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No Artificial Plan for Merger, Abolition of Shipbuilding, Steel and Petrochemical Companies


The government mapped out a restructuring plan to give financial and tax support to self-restructuring companies without the artificial merger and abolition of shipbuilding, steel and petrochemical companies. With an eye towards inducing R&D and M&A, the government is planning to make good use of the Korea Development Bank’s financial power.

“Although the date is subject to change, we will announce a plan to reinforce their industrial competitiveness around September 30,” said a high-ranking government official. “We focused on inducing facility reduction and M&A for self-regulating market reorganization and giving R&D support to create more industrial added value.”

The government will announce an additional plan to enhance the competitiveness of the shipping industry of which restructuring was considerably implemented next month.

The government and industries asked McKinsey (shipbuilding), the Boston Consulting Group (steel) and Bain & Company (petrochemicals) to analyze mid- to long-term strategies. This plan was made based on the results of consulting on the industries at home and abroad. Its direction was set not to choose artificial restructuring.

The government is planning to let the Korea Development Bank utilize a business reorganization fund amounting to 2.5 trillion won (US$2.23 billion) raised for the Corporate Vitality Improvement Special Act to help companies to restructure themselves on their own. That is to say, if companies reduce facilities in their poorly performing business sectors and implement self-regulating business reorganization, the government will loan them for facility expansion, R&D and M&A at a low interest rate.

The government gave an outline of a plan to elevate the competitiveness of the three industries as well. It is forecast that the government will lead the steel industry to cut down on facilities to produce steel plates whose demand has plunged due to a slump in the shipbuilding industry. Instead, the government will give financial support to the steel industry so that steel companies will be able to focus on the R&D of high value added steel products such as titanium whose demand is on the rise not only at industrial sites but also in the bio health product market.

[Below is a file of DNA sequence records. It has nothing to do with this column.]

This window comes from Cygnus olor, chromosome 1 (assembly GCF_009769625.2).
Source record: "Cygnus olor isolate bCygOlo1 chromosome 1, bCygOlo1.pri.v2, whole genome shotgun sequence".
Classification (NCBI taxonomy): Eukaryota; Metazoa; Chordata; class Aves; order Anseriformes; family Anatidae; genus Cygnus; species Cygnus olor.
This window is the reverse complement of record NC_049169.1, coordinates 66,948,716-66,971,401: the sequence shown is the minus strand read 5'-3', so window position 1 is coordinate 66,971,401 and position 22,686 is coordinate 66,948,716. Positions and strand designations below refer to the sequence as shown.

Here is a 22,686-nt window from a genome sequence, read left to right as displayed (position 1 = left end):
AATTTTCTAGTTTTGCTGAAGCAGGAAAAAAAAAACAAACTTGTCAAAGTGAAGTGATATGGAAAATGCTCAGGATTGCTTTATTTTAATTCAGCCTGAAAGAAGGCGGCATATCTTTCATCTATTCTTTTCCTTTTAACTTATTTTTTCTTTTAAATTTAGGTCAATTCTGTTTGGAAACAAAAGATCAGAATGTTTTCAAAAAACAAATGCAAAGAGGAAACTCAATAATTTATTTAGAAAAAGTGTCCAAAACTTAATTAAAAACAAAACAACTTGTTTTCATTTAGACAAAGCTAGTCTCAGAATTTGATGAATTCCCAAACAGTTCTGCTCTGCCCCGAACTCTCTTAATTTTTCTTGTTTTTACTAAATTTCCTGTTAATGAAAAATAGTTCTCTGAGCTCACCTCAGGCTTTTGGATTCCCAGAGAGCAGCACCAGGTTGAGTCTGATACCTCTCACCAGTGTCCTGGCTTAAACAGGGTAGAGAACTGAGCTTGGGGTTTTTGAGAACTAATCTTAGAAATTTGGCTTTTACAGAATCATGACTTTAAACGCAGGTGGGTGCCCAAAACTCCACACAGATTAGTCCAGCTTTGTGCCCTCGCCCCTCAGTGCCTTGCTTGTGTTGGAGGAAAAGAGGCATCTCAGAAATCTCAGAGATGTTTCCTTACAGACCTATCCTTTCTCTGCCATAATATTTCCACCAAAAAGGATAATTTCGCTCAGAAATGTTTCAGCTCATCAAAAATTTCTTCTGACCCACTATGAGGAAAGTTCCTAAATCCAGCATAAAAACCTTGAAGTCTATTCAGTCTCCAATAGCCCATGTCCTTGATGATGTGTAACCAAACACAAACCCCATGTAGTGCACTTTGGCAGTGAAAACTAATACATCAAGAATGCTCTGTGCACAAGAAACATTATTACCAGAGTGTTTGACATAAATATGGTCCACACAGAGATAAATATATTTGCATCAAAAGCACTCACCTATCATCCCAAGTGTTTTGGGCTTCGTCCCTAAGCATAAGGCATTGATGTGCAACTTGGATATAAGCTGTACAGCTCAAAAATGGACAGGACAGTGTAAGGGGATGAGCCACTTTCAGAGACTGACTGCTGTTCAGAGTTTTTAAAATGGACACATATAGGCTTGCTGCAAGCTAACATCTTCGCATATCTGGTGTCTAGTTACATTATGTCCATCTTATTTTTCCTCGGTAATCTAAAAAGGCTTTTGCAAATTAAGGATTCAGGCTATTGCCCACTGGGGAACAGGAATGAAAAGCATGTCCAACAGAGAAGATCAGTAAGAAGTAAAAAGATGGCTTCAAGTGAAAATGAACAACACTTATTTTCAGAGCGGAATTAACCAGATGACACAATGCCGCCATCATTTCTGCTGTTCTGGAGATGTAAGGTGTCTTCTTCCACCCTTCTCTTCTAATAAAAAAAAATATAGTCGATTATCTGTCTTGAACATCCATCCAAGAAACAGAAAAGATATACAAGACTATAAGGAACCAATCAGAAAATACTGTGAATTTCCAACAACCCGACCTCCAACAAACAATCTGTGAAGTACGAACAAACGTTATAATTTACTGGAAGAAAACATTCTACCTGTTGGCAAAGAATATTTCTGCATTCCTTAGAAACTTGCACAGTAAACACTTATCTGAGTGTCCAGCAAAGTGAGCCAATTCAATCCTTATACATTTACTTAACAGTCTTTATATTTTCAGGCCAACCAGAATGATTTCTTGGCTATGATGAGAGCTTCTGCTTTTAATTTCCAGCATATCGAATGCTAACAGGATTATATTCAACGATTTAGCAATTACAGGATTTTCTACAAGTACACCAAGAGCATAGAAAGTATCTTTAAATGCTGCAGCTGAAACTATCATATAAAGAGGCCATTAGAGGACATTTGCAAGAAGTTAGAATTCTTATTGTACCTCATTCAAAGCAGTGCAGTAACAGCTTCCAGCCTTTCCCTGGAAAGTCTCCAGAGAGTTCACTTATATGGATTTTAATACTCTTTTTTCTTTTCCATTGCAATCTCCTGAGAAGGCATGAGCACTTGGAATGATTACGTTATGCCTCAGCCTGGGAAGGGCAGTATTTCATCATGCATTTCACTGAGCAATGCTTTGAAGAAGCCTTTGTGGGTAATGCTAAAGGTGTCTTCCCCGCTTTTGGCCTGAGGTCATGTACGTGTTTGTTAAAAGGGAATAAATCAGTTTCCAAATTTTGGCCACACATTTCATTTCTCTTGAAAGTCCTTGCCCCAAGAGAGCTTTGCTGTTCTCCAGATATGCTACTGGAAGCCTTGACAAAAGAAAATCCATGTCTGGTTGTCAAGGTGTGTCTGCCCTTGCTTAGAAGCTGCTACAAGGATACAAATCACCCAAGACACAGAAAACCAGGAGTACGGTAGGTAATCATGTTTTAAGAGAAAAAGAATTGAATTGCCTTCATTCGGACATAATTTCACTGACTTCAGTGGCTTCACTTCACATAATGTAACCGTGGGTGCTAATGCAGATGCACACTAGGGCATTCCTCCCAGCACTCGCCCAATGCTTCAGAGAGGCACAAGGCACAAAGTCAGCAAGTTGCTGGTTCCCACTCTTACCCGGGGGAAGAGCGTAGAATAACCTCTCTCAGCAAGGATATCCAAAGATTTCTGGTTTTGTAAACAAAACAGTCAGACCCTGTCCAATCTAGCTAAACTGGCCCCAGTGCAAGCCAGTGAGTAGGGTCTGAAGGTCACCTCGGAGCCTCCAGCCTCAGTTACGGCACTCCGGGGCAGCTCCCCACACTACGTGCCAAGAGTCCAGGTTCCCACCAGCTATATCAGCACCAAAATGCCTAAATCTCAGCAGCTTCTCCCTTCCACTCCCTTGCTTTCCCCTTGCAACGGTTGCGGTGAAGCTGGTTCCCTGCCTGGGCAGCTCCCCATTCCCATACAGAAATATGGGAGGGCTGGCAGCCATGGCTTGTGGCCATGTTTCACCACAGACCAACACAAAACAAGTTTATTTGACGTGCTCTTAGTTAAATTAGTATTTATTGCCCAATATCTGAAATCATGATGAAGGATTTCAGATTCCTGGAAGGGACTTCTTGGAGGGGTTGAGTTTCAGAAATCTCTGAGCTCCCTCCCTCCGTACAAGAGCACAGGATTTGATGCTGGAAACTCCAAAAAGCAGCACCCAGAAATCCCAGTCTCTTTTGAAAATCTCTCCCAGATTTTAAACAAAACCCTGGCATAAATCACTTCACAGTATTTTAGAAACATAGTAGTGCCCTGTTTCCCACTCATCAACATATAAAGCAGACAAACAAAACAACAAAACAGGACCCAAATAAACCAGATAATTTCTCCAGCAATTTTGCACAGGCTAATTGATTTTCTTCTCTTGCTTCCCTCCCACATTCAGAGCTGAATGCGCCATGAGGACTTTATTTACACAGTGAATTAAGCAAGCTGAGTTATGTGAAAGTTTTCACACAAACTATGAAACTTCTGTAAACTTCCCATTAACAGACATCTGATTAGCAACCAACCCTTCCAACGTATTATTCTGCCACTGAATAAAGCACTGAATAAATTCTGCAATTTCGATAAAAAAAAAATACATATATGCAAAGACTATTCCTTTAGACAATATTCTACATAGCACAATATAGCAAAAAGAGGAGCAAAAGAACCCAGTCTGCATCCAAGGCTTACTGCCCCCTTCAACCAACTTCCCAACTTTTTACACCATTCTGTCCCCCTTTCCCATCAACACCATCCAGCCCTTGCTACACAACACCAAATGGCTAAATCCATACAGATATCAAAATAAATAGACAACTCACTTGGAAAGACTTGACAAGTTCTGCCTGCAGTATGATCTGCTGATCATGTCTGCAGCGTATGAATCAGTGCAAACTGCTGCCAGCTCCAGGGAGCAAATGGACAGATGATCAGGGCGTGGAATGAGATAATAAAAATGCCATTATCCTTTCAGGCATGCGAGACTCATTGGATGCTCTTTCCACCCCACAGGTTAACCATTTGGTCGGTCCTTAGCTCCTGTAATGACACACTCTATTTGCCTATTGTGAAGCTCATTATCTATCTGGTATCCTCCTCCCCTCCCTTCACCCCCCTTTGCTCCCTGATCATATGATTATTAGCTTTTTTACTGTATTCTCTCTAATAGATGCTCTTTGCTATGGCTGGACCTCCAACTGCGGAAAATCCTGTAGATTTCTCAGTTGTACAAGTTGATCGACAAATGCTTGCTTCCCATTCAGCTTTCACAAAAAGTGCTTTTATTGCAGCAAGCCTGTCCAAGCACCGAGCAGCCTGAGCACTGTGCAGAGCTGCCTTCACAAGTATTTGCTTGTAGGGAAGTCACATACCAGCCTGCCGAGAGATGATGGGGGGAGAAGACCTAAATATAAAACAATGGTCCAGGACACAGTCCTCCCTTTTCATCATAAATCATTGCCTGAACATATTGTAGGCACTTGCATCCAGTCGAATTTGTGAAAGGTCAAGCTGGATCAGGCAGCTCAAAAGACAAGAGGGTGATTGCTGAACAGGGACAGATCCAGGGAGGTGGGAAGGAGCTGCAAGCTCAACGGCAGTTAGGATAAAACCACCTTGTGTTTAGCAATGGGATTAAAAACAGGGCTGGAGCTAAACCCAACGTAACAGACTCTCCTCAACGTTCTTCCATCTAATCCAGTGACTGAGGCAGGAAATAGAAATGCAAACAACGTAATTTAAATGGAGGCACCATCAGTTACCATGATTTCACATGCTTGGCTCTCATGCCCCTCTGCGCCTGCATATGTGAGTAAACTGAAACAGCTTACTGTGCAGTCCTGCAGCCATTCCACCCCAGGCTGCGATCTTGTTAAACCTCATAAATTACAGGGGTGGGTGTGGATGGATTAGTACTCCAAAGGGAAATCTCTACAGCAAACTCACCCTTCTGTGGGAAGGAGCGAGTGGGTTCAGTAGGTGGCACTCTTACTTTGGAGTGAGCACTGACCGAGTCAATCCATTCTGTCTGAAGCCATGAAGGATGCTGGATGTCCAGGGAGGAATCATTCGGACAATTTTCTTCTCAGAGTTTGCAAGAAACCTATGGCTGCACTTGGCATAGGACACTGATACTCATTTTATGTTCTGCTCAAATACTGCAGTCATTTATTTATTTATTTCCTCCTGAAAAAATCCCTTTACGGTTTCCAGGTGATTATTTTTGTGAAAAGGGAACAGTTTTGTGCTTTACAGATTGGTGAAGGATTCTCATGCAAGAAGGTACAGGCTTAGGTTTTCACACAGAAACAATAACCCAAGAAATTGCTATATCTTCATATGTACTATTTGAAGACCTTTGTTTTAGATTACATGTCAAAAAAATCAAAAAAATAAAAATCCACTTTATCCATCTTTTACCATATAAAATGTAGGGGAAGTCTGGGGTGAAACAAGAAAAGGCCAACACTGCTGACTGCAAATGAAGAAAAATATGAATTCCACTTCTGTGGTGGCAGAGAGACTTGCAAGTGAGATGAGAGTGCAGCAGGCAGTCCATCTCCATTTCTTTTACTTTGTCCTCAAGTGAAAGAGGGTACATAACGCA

On top of that, the government will give support to the hydrogen reduction iron and steel making method which can drastically slash CO2 emissions during the steel production process and the R&D of steel replacement aluminum.

With regard to the petrochemical industry, the government decided to induce the retrenchment of facilities to produce terephthalic acid (TPA) and polystyrene (PS) hit hard by serious gluts. Besides, the government will give financial aid to petrochemical companies to lead them to develop products to respond to environmental regulations such as high value added products, for example, engineering plastics, eco-friendly dying materials and advanced rubber materials.

Korea’s three biggest shipbuilders (Hyundai Heavy Industries, Samsung Heavy Industries, Daewoo Shipbuilding & Marine Engineering) will be maintained according to the government plan. This is because the government judged that the Korean shipbuilding industry’s competiveness was still world class although the three shipbuilders incurred trillions of Korean won in loss.

But the government decided to further strengthen the overall base for the shipbuilding industry by making them cut production facilities and nurturing small and mid-sized shipbuilding material firms since the global economic slump prompted a decrease in new ship orders.

Source: BusinessKorea

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